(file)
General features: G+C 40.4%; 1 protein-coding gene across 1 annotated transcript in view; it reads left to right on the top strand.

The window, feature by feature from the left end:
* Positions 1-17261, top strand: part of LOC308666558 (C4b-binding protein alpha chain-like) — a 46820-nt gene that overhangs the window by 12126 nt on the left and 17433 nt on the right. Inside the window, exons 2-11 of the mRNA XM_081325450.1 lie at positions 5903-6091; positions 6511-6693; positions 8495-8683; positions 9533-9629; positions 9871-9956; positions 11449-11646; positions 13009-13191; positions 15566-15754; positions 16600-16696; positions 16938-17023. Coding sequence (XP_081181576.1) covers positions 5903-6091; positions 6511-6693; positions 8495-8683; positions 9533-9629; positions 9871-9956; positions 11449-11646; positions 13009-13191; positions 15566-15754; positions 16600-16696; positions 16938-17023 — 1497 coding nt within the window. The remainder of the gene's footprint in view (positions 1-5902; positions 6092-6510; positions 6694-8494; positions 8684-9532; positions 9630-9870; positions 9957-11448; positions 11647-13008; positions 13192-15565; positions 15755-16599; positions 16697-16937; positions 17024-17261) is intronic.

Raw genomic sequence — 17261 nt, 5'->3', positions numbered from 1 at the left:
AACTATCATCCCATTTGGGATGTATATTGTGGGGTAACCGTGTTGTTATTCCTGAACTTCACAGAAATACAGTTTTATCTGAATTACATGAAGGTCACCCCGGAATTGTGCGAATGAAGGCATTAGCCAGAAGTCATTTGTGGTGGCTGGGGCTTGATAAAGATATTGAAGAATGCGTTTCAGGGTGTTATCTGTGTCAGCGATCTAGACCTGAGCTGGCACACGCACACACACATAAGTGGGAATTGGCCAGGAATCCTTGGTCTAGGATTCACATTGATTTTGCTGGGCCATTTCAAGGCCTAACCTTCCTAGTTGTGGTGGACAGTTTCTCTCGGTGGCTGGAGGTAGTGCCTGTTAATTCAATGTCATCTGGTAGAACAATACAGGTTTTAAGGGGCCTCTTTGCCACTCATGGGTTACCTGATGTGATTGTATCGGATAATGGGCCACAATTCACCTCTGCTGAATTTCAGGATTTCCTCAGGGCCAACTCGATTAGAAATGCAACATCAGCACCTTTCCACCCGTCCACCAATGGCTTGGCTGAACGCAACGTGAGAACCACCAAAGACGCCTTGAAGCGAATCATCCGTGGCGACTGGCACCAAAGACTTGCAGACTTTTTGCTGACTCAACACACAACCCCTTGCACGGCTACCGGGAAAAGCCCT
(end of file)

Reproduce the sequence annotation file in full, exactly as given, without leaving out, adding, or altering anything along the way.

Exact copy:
General features: G+C 40.4%; 1 protein-coding gene across 1 annotated transcript in view; it reads left to right on the top strand.

The window, feature by feature from the left end:
* Positions 1-17261, top strand: part of LOC308666558 (C4b-binding protein alpha chain-like) — a 46820-nt gene that overhangs the window by 12126 nt on the left and 17433 nt on the right. Inside the window, exons 2-11 of the mRNA XM_081325450.1 lie at positions 5903-6091; positions 6511-6693; positions 8495-8683; positions 9533-9629; positions 9871-9956; positions 11449-11646; positions 13009-13191; positions 15566-15754; positions 16600-16696; positions 16938-17023. Coding sequence (XP_081181576.1) covers positions 5903-6091; positions 6511-6693; positions 8495-8683; positions 9533-9629; positions 9871-9956; positions 11449-11646; positions 13009-13191; positions 15566-15754; positions 16600-16696; positions 16938-17023 — 1497 coding nt within the window. The remainder of the gene's footprint in view (positions 1-5902; positions 6092-6510; positions 6694-8494; positions 8684-9532; positions 9630-9870; positions 9957-11448; positions 11647-13008; positions 13192-15565; positions 15755-16599; positions 16697-16937; positions 17024-17261) is intronic.

Raw genomic sequence — 17261 nt, 5'->3', positions numbered from 1 at the left:
AACTATCATCCCATTTGGGATGTATATTGTGGGGTAACCGTGTTGTTATTCCTGAACTTCACAGAAATACAGTTTTATCTGAATTACATGAAGGTCACCCCGGAATTGTGCGAATGAAGGCATTAGCCAGAAGTCATTTGTGGTGGCTGGGGCTTGATAAAGATATTGAAGAATGCGTTTCAGGGTGTTATCTGTGTCAGCGATCTAGACCTGAGCTGGCACACGCACACACACATAAGTGGGAATTGGCCAGGAATCCTTGGTCTAGGATTCACATTGATTTTGCTGGGCCATTTCAAGGCCTAACCTTCCTAGTTGTGGTGGACAGTTTCTCTCGGTGGCTGGAGGTAGTGCCTGTTAATTCAATGTCATCTGGTAGAACAATACAGGTTTTAAGGGGCCTCTTTGCCACTCATGGGTTACCTGATGTGATTGTATCGGATAATGGGCCACAATTCACCTCTGCTGAATTTCAGGATTTCCTCAGGGCCAACTCGATTAGAAATGCAACATCAGCACCTTTCCACCCGTCCACCAATGGCTTGGCTGAACGCAACGTGAGAACCACCAAAGACGCCTTGAAGCGAATCATCCGTGGCGACTGGCACCAAAGACTTGCAGACTTTTTGCTGACTCAACACACAACCCCTTGCACGGCTACCGGGAAAAGCCCT